By the terms of Instrument of Accession (1947) Swat state gained the admission to federation. Swat state executed the supplementary Instrument of Accession in 1954 under which Wali surrendered his authority to the federal legislature of Pakistan. Till 1969, Wali of Swat used his influence to stop the merger in the name of independence of Swati people.

Merger, shariat and democracy

Like Sardar Patel, some leaders in Pakistan declared the princely states, a blot on the country's name soon after independence. Prominent among them was Sirajuddin, son of Sherzada Khan of Mingora. He had been influenced by the writings of Abul ala Maudoodi. He presented a memorandum of proposed reforms in December 1949. The memorandum suggested, "Islamic system was the answer, for both the ruler and ruled alike."

NWFP leaders like Arbab Sikandar Khan Khalil, Pir Fazl-e-Haq, Khan Qayyum Khan and progressives like Ajmal Khattak, Afzal Bangash and Khan Abdul Wali Khan also accelerated the movement for merger.

Progressive NAP, Islamist Jamaat-e-Islami and anti-Red Shirt Khan Abdul Qayyum Khan all wanted expansion of NWFP. Only if they had any proper post-merger plan, the fate of Malakand division would be far different today.

From Regulation 1 of 1969 till the rise of

Sufi Muhammad

It is usually believed that Swat had a far better judicial system based on riwaj (custom) before merger. Leaders of Jamat-e-Islami have forgotten Sirajjudin's heavily loaded pamphlets against atrocities of Swati rulers and during last few years Jamat is advocating old Swat syaytem.After 1917, Mianguls and powerful Khans did not allow traditional Jirga or Punchaayat system to grow. The system of justice was dependent on the whims and wishes of the powerful.

Regulation of 1969 brought some important changes in Justice system. The Supreme Court of Pakistan and the provincial high courts were extended to Swat on December 31, 1970. A session court was also created for the entire Malakand Division. In the interim constitution of 1972, the government of Pakistan first time created PATA (provincially administered tribal areas) and included Swat, Chitral and Dir States in it.

The major change was the promulgation of Regulation 1 & 2 of 1975, the PATA Civil and Criminal laws. Powers were shifted to the executive instead of judiciary.

When Muhammad Khan Junejo lifted emergency in 1985, some litigants challenged both regulations 1 & 2 of 1975 in Peshawar High court. On 24 February, 1990, PATA regulations become null and void. The government of NWFP filed an appeal in the Supreme Court but the petition was dismissed on 12 February 1994. After the rise of Sufi Mohammad status quo prevails in Swat. Sultan-i-Rome in his concluding notes bluntly mentioned rise of Sufi Mohammad after this controversy. In his own words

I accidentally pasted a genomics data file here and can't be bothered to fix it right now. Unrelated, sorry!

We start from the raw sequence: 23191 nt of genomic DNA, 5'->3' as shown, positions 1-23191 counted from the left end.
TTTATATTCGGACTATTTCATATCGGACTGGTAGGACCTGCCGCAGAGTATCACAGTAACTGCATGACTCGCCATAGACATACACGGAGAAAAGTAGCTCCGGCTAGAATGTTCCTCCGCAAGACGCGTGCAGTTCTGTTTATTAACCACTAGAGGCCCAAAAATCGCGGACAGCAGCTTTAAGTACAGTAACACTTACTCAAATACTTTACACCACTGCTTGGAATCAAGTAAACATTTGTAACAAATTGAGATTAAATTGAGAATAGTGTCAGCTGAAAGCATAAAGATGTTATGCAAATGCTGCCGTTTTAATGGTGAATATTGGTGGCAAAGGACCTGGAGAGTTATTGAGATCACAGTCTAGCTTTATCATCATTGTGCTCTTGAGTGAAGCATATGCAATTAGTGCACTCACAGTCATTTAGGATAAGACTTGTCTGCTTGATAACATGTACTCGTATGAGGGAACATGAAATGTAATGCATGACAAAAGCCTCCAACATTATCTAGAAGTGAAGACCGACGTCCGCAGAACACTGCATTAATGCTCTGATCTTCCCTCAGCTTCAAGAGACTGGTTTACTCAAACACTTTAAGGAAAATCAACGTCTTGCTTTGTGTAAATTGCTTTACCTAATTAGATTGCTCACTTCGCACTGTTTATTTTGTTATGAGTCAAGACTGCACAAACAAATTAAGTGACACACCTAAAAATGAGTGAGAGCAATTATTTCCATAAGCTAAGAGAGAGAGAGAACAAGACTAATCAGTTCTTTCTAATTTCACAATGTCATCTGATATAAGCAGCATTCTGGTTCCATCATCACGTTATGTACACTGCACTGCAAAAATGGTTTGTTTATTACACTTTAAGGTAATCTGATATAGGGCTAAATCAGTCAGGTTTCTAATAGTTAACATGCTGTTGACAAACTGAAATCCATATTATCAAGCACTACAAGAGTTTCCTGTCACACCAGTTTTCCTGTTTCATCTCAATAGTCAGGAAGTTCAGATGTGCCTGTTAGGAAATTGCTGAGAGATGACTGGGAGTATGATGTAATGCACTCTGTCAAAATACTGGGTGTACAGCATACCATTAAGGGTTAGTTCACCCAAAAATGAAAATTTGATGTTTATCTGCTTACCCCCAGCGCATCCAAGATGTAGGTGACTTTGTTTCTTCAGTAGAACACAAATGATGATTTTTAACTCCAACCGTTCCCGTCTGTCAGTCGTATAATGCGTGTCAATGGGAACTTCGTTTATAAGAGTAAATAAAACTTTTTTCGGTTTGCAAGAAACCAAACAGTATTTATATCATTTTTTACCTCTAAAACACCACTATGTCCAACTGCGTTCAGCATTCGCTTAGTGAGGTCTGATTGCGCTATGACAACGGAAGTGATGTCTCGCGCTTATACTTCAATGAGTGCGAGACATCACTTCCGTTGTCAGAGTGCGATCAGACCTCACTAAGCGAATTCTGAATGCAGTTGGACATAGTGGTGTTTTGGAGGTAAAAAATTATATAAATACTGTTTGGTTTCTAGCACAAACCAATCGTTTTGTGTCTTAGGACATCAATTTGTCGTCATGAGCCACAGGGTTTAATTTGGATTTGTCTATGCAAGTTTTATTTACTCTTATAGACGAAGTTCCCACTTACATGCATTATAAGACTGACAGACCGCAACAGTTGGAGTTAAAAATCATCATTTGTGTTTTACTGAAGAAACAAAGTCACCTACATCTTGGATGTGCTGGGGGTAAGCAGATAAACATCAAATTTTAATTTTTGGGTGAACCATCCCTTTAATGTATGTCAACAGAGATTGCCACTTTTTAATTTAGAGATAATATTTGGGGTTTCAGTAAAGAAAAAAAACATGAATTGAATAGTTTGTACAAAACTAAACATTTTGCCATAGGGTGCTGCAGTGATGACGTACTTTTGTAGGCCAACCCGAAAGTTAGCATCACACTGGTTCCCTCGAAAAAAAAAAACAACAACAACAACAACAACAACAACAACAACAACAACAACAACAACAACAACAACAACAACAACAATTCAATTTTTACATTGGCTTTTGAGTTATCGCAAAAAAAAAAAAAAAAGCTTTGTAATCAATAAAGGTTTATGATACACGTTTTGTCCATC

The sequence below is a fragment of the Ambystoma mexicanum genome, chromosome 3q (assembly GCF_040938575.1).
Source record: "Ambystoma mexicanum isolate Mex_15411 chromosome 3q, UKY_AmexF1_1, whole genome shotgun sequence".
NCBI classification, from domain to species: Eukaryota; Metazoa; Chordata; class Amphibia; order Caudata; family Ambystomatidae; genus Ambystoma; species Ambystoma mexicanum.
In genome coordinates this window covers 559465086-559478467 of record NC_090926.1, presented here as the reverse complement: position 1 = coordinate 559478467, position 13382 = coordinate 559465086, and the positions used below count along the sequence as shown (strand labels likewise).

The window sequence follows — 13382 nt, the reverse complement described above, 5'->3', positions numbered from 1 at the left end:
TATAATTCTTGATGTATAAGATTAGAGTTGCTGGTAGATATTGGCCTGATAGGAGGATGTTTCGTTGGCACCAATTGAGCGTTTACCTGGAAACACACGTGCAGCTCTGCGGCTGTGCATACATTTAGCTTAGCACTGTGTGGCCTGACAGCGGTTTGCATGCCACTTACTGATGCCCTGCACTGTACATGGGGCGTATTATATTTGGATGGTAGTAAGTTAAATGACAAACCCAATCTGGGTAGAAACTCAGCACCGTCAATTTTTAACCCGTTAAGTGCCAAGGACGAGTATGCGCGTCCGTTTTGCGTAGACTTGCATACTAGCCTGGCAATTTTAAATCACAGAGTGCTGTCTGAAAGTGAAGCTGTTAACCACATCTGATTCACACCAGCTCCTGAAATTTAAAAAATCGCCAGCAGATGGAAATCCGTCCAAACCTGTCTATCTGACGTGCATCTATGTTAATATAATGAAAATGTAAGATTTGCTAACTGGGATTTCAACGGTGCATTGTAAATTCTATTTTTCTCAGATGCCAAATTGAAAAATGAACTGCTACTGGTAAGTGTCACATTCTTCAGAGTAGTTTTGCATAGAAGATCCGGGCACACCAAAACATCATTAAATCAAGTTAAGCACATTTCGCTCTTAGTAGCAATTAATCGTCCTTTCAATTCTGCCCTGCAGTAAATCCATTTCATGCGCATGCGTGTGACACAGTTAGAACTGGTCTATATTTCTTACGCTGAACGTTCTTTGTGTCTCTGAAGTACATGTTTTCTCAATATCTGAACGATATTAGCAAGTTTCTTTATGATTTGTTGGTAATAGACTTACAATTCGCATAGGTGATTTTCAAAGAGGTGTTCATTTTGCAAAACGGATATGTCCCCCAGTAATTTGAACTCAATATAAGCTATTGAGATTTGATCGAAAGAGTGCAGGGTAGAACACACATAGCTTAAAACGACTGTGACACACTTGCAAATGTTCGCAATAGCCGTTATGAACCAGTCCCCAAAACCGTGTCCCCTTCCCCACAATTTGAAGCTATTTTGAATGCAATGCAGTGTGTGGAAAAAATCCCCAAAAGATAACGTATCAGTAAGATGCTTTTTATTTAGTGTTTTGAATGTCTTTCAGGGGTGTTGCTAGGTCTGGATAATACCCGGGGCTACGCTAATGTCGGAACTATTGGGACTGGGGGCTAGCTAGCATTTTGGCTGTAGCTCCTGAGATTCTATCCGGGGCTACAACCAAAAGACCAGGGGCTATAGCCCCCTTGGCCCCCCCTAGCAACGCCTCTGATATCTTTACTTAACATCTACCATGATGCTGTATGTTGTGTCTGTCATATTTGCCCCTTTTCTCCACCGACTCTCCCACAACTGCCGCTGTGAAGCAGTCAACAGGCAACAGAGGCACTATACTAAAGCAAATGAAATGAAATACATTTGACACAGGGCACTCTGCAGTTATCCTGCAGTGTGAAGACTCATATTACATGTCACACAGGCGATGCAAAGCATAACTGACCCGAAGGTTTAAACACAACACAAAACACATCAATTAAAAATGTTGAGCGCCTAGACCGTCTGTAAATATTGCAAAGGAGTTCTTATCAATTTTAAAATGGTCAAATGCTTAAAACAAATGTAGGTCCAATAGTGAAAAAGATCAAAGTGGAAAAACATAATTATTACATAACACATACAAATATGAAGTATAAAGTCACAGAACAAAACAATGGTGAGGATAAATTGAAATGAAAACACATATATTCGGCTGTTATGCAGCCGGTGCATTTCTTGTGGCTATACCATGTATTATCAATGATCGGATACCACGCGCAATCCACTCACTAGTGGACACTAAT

"The judgment of supreme court of Pakistan angered the executive circle in Malakand division, as they saw withdrawal of their unbounded powers from their hands. They attempted to safeguard this power as they felt that the enforcement of shariat, in the Malakand Division only was not possible: the government would have to restore either the PATA regulations, under which they had unfettered powers or introduce some other regulations similar in nature. In this hope they gave a free hand to the activities of Tehrik Nifaz-e-Shariat-e-Muhammadi (TNSM)".


Zia Mohyeddin column

The poor cousin

In the beginning -- that is to say, at the time we became independent -- was the Radio and nothing but Radio. Radio was the only source of our entertainment and that, too, for a limited number of hours. There was a short morning transmission, an afternoon transmission and, the longer, evening transmission. Soon there were more radio stations. Transmission hours were extended, programmes reflected a better sense of planning, and research cells were established which did splendid work related to the preservation of classical music.

Radio flourished until the mid-sixties when television arrived. We became so enamoured of this new toy that we completely ignored Radio, forcing it to assume the character of a poor cousin who is tolerated at our dining table on occasions like the two 'Eids'.

The most significant entertainment in those early days was Radio Drama (which, by the late forties had come to be recognised as an art form like film). We had some fine producers and a good number of distinguished radio actors who understood what Radio drama was about, what it entailed and what it could achieve. Alas! This art form has dwindled almost completely.

Today, when I listen to a broadcast radio play I am appalled to hear actors 'reading' a series of evenly spaced sentenced in stentorian tones rather than speaking as a character. The fault lies not with the actors but the directors.